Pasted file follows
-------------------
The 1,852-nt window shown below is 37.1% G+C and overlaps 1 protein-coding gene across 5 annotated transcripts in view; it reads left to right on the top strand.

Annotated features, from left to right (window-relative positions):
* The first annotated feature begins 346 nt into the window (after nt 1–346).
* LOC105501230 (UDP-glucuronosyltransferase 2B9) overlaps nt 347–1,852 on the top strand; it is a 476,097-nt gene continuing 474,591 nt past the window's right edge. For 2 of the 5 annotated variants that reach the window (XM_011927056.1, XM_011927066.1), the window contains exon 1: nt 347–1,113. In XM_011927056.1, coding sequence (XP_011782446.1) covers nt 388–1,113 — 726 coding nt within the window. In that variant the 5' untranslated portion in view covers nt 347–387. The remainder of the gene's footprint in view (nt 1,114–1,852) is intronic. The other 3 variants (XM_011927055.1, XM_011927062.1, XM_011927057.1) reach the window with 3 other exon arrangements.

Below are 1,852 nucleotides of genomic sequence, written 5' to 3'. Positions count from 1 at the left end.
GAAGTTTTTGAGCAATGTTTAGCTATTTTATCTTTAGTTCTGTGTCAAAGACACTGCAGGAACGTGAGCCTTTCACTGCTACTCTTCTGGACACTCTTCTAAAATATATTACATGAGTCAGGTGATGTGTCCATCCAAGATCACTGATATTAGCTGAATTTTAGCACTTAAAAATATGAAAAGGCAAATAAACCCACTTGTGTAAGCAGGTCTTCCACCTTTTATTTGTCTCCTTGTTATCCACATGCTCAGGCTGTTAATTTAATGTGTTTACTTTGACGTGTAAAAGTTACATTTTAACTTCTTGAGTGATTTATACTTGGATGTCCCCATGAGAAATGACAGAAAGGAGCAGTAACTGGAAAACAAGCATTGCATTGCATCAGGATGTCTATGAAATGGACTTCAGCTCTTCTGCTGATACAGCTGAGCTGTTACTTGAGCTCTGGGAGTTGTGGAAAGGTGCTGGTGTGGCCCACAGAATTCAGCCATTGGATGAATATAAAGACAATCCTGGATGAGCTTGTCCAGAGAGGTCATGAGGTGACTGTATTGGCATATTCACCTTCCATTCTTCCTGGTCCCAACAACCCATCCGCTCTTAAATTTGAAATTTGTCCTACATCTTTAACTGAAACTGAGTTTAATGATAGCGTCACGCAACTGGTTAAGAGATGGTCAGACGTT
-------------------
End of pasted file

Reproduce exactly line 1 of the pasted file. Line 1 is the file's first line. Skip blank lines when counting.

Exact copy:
The 1,852-nt window shown below is 37.1% G+C and overlaps 1 protein-coding gene across 5 annotated transcripts in view; it reads left to right on the top strand.